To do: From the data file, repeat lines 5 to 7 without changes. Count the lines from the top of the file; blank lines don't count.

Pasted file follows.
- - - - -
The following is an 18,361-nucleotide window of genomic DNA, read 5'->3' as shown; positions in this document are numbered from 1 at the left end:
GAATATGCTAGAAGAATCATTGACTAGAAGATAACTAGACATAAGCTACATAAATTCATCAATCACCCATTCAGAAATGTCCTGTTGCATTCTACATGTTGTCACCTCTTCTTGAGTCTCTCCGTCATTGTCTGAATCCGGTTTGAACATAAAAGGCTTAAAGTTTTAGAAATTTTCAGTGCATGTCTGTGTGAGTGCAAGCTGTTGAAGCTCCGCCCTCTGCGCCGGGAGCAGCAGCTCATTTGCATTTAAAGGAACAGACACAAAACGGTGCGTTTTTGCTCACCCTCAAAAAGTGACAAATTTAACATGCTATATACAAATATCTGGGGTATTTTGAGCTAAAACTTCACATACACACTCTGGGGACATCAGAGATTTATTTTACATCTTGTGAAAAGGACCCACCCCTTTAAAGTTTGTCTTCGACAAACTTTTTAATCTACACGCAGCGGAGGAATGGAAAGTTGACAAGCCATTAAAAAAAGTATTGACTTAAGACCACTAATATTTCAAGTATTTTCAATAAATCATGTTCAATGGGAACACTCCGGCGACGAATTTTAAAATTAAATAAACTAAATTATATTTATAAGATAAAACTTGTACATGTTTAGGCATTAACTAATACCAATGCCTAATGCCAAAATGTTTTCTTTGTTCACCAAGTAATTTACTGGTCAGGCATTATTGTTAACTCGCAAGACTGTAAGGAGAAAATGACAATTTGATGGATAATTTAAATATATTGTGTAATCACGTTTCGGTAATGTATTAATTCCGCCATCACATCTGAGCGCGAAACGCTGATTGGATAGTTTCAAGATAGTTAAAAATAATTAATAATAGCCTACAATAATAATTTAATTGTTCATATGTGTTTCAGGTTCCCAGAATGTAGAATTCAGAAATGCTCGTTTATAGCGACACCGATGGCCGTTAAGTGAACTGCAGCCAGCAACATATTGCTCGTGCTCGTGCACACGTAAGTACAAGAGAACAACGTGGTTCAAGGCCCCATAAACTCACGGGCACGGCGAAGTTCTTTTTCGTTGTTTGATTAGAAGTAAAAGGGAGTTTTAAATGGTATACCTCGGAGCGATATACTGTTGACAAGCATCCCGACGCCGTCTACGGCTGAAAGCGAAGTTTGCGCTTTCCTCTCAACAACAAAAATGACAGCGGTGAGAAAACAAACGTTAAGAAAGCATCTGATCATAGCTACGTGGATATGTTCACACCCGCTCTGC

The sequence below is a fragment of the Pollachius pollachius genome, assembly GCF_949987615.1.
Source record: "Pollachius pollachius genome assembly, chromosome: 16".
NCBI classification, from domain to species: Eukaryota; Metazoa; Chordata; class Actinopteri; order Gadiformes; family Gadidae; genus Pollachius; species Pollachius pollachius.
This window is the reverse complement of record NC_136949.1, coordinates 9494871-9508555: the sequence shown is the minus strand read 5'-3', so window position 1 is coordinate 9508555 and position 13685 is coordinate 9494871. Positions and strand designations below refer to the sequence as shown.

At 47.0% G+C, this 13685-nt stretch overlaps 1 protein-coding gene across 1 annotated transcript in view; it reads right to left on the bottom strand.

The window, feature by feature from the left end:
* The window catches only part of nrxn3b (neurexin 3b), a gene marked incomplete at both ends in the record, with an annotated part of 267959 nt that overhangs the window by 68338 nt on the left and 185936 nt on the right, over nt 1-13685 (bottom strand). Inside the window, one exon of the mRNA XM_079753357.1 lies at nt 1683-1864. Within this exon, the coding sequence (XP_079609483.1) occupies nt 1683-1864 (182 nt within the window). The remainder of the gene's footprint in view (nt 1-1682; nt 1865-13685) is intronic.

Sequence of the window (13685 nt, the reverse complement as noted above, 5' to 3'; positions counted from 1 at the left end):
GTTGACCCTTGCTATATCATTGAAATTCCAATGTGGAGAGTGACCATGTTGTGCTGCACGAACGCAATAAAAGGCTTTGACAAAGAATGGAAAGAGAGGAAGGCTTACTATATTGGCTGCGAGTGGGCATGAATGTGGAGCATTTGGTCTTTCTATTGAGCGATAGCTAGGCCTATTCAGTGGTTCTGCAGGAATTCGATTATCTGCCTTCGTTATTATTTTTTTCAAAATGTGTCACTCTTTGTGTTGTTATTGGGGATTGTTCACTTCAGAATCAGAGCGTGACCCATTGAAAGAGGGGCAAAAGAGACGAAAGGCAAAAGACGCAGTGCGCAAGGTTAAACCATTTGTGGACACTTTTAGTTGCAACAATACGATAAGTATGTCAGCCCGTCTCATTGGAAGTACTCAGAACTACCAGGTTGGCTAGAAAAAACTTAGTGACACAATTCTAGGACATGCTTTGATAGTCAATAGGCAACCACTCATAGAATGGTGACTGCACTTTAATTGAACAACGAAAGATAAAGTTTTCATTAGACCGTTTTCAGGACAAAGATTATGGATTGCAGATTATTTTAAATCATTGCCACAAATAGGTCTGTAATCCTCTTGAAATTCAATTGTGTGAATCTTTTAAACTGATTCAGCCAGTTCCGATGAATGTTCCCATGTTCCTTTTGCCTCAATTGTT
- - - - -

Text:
NCBI classification, from domain to species: Eukaryota; Metazoa; Chordata; class Actinopteri; order Gadiformes; family Gadidae; genus Pollachius; species Pollachius pollachius.
This window is the reverse complement of record NC_136949.1, coordinates 9494871-9508555: the sequence shown is the minus strand read 5'-3', so window position 1 is coordinate 9508555 and position 13685 is coordinate 9494871. Positions and strand designations below refer to the sequence as shown.

At 47.0% G+C, this 13685-nt stretch overlaps 1 protein-coding gene across 1 annotated transcript in view; it reads right to left on the bottom strand.